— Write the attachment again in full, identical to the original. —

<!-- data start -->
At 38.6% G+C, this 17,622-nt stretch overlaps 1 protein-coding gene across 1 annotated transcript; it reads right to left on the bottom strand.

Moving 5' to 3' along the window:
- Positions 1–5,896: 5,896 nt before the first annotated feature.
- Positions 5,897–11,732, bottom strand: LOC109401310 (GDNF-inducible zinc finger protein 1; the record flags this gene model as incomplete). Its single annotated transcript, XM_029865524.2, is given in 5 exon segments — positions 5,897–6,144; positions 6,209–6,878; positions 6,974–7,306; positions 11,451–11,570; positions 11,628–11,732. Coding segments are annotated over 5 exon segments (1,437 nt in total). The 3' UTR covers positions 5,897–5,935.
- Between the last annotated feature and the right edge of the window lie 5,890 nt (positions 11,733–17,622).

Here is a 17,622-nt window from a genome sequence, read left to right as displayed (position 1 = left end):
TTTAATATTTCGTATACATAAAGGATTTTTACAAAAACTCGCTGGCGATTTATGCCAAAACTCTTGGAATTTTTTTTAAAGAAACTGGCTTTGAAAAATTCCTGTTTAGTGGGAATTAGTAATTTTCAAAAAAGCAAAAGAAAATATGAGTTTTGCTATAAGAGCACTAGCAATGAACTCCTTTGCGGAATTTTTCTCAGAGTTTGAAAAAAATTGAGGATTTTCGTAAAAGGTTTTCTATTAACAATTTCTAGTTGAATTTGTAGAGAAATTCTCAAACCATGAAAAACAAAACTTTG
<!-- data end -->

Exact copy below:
At 38.6% G+C, this 17,622-nt stretch overlaps 1 protein-coding gene across 1 annotated transcript; it reads right to left on the bottom strand.

Moving 5' to 3' along the window:
- Positions 1–5,896: 5,896 nt before the first annotated feature.
- Positions 5,897–11,732, bottom strand: LOC109401310 (GDNF-inducible zinc finger protein 1; the record flags this gene model as incomplete). Its single annotated transcript, XM_029865524.2, is given in 5 exon segments — positions 5,897–6,144; positions 6,209–6,878; positions 6,974–7,306; positions 11,451–11,570; positions 11,628–11,732. Coding segments are annotated over 5 exon segments (1,437 nt in total). The 3' UTR covers positions 5,897–5,935.
- Between the last annotated feature and the right edge of the window lie 5,890 nt (positions 11,733–17,622).

Here is a 17,622-nt window from a genome sequence, read left to right as displayed (position 1 = left end):
TTTAATATTTCGTATACATAAAGGATTTTTACAAAAACTCGCTGGCGATTTATGCCAAAACTCTTGGAATTTTTTTTAAAGAAACTGGCTTTGAAAAATTCCTGTTTAGTGGGAATTAGTAATTTTCAAAAAAGCAAAAGAAAATATGAGTTTTGCTATAAGAGCACTAGCAATGAACTCCTTTGCGGAATTTTTCTCAGAGTTTGAAAAAAATTGAGGATTTTCGTAAAAGGTTTTCTATTAACAATTTCTAGTTGAATTTGTAGAGAAATTCTCAAACCATGAAAAACAAAACTTTG